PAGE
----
"The COVID-19 pandemic writes its own rules".
Last month, UQ vaccine project co-leader Professor Paul Young said the early indications suggested there were minimal side effects to the jab.
"We. made a prudent decision to back a number of vaccines". It surpassed the previous Dec 3 record of 2,861 deaths and was the first time the virus has claimed 3,000 United States lives or more in a single day. "This is why we made sure there were four contracts we signed to make sure that we got a vaccine and this is intrinsically very hard science that UQ and around the world is trying to break".
The Republican-led Senate was expected to vote on the measure as early as yesterday and send it to President Donald Trump in time to avoid a government shutdown.
Offering a new glimmer of hope, however, some officials said vaccinations could begin as soon as this weekend, and states have escalated plans for distribution.
A panel of independent medical experts was due to decide later on Thursday whether to recommend that the U.S. Food and Drug Administration authorize emergency use of a vaccine from Pfizer Inc and German partner BioNTech SE.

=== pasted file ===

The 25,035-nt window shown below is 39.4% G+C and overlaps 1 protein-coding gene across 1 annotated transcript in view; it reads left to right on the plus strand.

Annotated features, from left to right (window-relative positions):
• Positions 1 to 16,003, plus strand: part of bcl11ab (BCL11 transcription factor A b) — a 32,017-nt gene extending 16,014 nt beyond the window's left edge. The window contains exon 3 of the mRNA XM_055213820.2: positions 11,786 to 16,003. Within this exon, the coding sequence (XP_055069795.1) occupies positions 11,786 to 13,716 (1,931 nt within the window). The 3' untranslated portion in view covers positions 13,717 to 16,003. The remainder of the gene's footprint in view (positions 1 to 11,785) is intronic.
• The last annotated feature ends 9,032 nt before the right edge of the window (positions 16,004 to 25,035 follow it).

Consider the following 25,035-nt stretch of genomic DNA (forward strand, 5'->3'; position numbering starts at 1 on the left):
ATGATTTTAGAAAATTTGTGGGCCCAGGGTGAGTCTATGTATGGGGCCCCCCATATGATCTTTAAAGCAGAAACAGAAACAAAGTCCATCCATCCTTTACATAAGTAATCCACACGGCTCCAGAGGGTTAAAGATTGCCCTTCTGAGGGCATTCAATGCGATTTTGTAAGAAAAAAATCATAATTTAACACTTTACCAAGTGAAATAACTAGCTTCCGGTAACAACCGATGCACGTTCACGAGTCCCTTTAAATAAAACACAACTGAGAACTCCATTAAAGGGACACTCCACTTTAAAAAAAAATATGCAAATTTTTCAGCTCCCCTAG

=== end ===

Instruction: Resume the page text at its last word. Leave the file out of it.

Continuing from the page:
In a sign that approval could be swift, documents released by the FDA ahead of the review raised no new red flags over the safety or efficacy of the vaccine.
The announcement comes as the Food and Drug Administration is set to decide whether to grant an emergency use authorization for a vaccine developed by U.S. pharmaceutical giant Pfizer and its partner.
Nine out of 10 people in dozens of poor nations could miss out on getting vaccinated against Covid-19 next year because rich countries have hoarded far more doses than they need, campaigners said on Wednesday.
"By buying up the vast majority of the world's vaccine supply, rich countries are in breach of their human rights obligations", Steve Cockburn, Amnesty International's Head of Economic and Social Justice, said in a statement.
The city will allocate its initial doses to its 34 hospitals in the week of Dec 14, officials said.
The department is prioritizing DOD personnel to receive the vaccine based on CDC guidance, first focusing on those providing direct medical care, maintaining essential national security and installation functions, deploying forces, and those beneficiaries at the highest risk for developing severe illness from COVID-19 before other members of the DOD population.
Nursing home residents and staff have also felt the burden. A study by the Duke University of the USA shows a huge gap in the vaccine purchase of rich nations and developing countries.